87 suburban need help

Asked by Mar 29, 2017 at 06:36 PM about the 1987 Chevrolet Suburban V10 4WD

Question type: Maintenance & Repair

I have a 87 Suburban with a 350 5.7 Vortec Blowin
Smoke and liquid out of the exhaust pipes just had
the intake gasket changed doesn't seem to have
loss of power and the oil is not milky not sure what
it is

7 Answers

2,095

what color is the exhaust? If it is white....then you have a blown head gasket and the antifreeze is mixing out the tail pipe. That is a big $$ problem. Also depends how long this has been going on, for it is caustic to the engine.

2,095

I have an 85 GMC Suburban and I analyzed that a thermostat was the original culprit that started the spiral down of my engines performance. Try that inexpensive part first. Another key indicator was that I had no heat pumping thru the heater. Do you have heat??

Yes it has heat and the thermostat got changed when he did the intake gaskets

The smoke is white it started blowing out a lot more smoke after I got the intake gaskets and thermostat changed it's only been driven 3 or 4 miles since it started doing this now it's parked in my driveway

2,095

There may be problems with the engine block, and coolant may be leaking in to the engine because of a leak in the head gasket

2,095

There are a few wild products at Auto Zone that cost $30-60 that fill in where the leak is happeneing. Like "Blue Devil products" plus others

2,095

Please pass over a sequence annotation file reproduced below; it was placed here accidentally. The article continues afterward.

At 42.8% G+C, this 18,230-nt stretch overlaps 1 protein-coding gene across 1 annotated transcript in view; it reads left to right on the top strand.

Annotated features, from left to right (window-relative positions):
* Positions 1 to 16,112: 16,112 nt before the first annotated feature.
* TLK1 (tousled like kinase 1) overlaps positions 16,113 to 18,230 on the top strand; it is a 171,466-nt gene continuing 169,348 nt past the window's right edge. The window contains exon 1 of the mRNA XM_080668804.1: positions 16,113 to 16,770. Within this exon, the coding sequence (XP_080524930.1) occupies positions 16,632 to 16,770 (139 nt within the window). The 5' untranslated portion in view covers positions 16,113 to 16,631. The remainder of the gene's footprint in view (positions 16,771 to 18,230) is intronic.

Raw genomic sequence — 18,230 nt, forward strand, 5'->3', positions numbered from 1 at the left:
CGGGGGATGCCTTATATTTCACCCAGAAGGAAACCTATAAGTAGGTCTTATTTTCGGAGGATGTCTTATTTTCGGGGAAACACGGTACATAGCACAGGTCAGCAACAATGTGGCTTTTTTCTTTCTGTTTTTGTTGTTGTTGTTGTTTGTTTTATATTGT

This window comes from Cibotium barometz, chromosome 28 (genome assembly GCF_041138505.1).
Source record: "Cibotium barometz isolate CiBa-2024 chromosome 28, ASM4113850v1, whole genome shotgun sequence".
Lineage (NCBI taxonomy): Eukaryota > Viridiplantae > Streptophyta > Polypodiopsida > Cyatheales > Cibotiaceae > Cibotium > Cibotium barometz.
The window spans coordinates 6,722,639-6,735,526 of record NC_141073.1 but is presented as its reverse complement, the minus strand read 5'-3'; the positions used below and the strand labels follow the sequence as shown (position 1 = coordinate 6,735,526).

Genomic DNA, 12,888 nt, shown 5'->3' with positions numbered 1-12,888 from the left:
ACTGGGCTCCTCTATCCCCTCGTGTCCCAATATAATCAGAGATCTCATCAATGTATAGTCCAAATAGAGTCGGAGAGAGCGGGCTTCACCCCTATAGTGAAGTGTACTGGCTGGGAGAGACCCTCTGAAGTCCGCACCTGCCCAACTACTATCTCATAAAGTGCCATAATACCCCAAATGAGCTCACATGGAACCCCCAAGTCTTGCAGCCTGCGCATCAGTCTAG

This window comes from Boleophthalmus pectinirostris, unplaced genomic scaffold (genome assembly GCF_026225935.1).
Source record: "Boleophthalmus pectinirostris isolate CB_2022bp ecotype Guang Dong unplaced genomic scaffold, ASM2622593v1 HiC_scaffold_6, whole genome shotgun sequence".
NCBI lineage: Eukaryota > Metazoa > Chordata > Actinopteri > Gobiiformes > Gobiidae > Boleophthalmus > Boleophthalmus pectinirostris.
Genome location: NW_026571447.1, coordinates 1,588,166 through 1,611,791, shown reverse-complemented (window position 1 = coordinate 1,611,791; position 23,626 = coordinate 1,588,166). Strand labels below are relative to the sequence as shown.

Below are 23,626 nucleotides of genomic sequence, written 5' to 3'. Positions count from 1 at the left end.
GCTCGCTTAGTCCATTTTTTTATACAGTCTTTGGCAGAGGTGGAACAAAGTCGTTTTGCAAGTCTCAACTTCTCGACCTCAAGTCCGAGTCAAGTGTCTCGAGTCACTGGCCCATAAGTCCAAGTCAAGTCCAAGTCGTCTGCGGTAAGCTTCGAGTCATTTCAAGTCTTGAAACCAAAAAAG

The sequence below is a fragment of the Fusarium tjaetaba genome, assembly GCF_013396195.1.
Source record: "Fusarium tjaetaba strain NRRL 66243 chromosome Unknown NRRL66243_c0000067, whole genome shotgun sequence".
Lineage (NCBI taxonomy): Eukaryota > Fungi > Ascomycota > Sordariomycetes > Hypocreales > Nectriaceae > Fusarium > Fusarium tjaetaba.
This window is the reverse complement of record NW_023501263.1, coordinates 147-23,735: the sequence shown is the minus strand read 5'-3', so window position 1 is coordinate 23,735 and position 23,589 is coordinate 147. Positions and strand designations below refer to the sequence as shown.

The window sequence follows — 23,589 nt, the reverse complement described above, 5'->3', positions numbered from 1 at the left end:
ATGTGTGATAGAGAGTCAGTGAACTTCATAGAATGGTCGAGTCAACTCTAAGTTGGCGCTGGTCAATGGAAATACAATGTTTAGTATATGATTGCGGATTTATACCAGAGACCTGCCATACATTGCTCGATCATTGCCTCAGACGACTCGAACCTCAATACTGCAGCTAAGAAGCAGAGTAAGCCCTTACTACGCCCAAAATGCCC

There are some makes or models of cars that have a reputation for blowing head gaskets.  One vehicle I owned had such a bad reputation for head gasket problems it there was a group of owners trying to get the manufacturer to have a recall on them.  If you happen to own one of these vehicles, don’t worry it does not mean that you have a bad car or that you are going to spend lots of money. The head gasket forms a seal between the engine block and the cylinder head.  This seals both the combustion chamber and the coolant passages in your engine.  This means your head gasket has to seal both extremely hot high pressure combustion gases as well as engine coolant which can be anywhere from cold ambient temperatures to the normal operating temperature of your engine.  Do to the wide range of temperatures and relatively large surface area, it is not unusual for head gaskets to develop leaks over time. Since the head gasket seals the coolant passage both from the atmosphere and the combustion chamber you can’t see or get too much of the head gasket on a vehicle.  Because much of the gasket can’t be seen without disassembling the engine, it can be very difficult to diagnose a head gasket leak.  Since a visual inspection usually will not prove a head gasket leak, it is important to know the other symptoms so you can accurately diagnose a head gasket problem. Blown Head Gasket Symptoms: Coolant leaking externally from bellow the exhaust manifold White smoke from the exhaust pipe Overheating engine Bubbles in the radiator or coolant overflow tank White milky oil Significant loss of coolant with no visible leaks The only externally visible sign of a blown head gasket would be coolant externally leaking from the head gasket.  The head gasket will be below or inboard of the exhaust manifold.  Most head gasket leaks will be between the combustion chamber and the coolant passage in your engine.  On the intake stroke of the cylinder closest to the leak, coolant will be drawn in under the vacuum created along with the intake air charge.  Upon combustion, the high pressure will force exhaust gases past the head gasket into the coolant passage.  This process will repeat itself for every revolution the engine makes. As coolant is pulled into the combustion chamber it will cause your engine coolant level to drop.  This can cause a low coolant light and overheating if the cooling system on your vehicle is not continually topped off.  Also, once your engine is turned off the coolant still left in the engine cylinder will seep past your piston rings into your engine oil.  Coolant mixed with oil will make a white milky substance.  You may see this on your engine oil dip stick or on a ring around your oil cap.

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